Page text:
Selby crushes Jun­hui in one-sided fi­nal

Malta Independent - - SPORT -

Mark Selby won the In­ter­na­tional Championship for the first time by thrash­ing Ding Jun­hui 10-1 in the fi­nal in Daqing, China, last Sun­day.

Selby dom­i­nated the con­test, win­ning the last seven frames in a row, in the most one-sided rank­ing event fi­nal since the 2012 Haikou World Open when Mark Allen beat Stephen Lee 10-1. Le­ices­ter’s Selby made seven breaks over 50 while China’s Ding man­aged a top run of just 47.

Selby col­lected a cheque for £125,000 af­ter win­ning his third rank­ing ti­tle within six months, and ninth of his ca­reer, bring­ing him level with Peter Eb­don and John Par­rott on the all-time list. The re­sult also strength­ens the 33-yearold’s grip on the world num­ber one po­si­tion which he has held for 20 con­sec­u­tive months.

The most con­sis­tent player in the world, Selby has now won 47 of his last 56 matches on the pro­fes­sional tour.

The match was a re­peat of May’s World Championship fi­nal, which Selby won 18-14, and Septem­ber’s Shang­hai Masters fi­nal, when Ding gained a mea­sure of re­venge with a 10-6 suc­cess. This time, China’s top player was never in con­tention as his op­po­nent con­trolled the con­test.

“Ding is a fan­tas­tic player but he didn’t re­ally play his game (in this fi­nal),” said Selby. “That was down to me play­ing some good match snooker and not giv­ing him many chances. I didn’t miss any­thing easy and I was happy with the way I stayed fo­cused and I closed the match out. I’m re­ally happy to get an­other rank­ing ti­tle un­der my belt.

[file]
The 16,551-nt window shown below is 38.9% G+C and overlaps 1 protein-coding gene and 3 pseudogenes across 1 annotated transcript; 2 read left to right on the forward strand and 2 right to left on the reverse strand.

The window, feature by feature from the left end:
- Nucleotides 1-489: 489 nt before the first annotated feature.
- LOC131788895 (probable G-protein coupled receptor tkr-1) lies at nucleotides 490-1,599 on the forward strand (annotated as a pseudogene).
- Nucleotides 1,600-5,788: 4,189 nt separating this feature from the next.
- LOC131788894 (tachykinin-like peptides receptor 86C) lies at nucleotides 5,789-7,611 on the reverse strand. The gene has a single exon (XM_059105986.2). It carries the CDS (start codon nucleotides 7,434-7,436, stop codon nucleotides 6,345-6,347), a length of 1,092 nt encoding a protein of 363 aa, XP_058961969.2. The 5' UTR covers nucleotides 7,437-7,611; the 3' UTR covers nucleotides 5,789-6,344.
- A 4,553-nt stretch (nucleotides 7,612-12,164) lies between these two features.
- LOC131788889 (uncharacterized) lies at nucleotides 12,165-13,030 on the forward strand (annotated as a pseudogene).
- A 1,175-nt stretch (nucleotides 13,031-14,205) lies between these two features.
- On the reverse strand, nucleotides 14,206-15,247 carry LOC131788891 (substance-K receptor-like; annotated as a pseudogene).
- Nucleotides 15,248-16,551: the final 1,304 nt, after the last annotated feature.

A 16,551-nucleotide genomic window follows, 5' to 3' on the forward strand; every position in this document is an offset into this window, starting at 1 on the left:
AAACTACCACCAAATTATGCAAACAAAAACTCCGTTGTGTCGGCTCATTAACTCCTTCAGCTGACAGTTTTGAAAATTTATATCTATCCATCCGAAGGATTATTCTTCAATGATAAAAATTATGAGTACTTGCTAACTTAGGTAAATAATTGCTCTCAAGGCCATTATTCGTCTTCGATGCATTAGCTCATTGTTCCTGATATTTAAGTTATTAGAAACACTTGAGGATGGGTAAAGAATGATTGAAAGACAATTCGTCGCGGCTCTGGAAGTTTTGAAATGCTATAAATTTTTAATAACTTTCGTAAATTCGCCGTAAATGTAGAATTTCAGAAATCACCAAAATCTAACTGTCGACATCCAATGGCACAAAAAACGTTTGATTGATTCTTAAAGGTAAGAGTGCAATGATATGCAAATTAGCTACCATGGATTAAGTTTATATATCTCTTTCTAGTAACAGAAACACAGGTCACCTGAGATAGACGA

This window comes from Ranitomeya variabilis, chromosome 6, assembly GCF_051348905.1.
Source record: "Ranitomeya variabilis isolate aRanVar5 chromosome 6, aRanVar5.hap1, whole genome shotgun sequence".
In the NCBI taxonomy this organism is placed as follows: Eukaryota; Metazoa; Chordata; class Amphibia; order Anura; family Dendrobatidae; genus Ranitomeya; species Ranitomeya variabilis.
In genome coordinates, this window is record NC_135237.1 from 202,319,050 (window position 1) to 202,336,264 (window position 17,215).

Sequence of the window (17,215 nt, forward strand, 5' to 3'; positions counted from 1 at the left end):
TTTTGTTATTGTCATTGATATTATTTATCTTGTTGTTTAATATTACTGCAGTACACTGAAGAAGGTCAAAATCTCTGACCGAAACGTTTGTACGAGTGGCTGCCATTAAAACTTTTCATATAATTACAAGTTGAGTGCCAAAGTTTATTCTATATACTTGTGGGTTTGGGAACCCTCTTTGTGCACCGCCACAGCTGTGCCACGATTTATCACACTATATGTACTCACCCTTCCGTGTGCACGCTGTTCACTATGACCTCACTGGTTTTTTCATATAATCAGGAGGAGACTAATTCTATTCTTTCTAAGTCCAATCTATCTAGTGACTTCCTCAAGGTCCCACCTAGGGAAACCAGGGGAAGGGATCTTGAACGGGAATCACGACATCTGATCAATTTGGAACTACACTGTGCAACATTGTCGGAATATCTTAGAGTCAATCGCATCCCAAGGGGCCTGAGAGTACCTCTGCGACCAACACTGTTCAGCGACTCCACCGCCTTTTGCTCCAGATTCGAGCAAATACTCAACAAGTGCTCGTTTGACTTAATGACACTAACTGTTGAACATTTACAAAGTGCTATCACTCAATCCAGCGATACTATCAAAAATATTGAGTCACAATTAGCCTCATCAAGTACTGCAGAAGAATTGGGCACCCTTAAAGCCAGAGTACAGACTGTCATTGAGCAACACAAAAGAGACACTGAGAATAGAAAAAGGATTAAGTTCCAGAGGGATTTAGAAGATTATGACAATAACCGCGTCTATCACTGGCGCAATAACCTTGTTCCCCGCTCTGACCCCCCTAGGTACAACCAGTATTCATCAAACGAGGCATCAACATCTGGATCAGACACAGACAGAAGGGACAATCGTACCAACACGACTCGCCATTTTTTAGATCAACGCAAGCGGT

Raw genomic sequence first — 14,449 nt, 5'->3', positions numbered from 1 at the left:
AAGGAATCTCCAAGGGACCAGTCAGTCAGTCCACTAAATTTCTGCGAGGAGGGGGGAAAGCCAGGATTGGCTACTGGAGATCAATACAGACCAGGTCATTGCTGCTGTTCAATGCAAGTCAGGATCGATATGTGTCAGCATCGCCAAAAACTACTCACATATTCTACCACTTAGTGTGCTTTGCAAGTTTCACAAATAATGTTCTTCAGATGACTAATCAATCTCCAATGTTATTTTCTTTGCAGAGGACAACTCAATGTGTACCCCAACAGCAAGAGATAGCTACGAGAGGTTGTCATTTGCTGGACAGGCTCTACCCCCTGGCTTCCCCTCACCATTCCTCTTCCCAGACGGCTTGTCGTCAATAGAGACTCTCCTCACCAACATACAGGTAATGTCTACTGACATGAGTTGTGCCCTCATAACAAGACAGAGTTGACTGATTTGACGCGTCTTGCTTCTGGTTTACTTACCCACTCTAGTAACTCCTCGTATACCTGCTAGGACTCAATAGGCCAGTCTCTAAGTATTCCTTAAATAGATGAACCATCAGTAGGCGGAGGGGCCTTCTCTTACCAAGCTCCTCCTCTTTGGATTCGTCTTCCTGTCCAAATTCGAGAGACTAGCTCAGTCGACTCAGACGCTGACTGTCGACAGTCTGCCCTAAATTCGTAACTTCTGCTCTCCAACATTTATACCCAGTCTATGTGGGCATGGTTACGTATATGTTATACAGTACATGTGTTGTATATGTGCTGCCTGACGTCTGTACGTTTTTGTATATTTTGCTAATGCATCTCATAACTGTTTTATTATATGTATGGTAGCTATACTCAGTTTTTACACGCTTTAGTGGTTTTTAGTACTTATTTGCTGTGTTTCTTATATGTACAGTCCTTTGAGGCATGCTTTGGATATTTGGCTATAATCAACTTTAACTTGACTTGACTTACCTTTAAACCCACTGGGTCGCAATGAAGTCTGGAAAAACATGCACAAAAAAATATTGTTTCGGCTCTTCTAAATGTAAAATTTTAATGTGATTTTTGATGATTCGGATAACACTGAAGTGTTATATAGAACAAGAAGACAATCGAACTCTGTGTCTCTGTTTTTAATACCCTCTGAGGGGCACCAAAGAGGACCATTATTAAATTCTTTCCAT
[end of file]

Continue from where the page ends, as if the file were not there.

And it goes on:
“I’ve had a great start to the sea­son and I’m re­ally en­joy­ing my snooker. Hope­fully I can stay at the top of the rank­ings for as long as pos­si­ble. There will be no time to cel­e­brate this be­cause I’ve got an early flight to­mor­row to the China Championship in Guangzhou.

“The tour­na­ment here in Daqing is re­ally well sup­ported and the con­di­tions are fan­tas­tic to play in. All of the play­ers en­joy com­ing here.”

Ding missed out on what would have been the 13th rank­ing ti­tle of his ca­reer, and had to set­tle for the run­ner-up prize of £65,000. He said: “I hoped to turn the match around but I wasn’t play­ing well. I wasn’t con­cen­trat­ing on the match, so the re­sult didn’t bother me much.”

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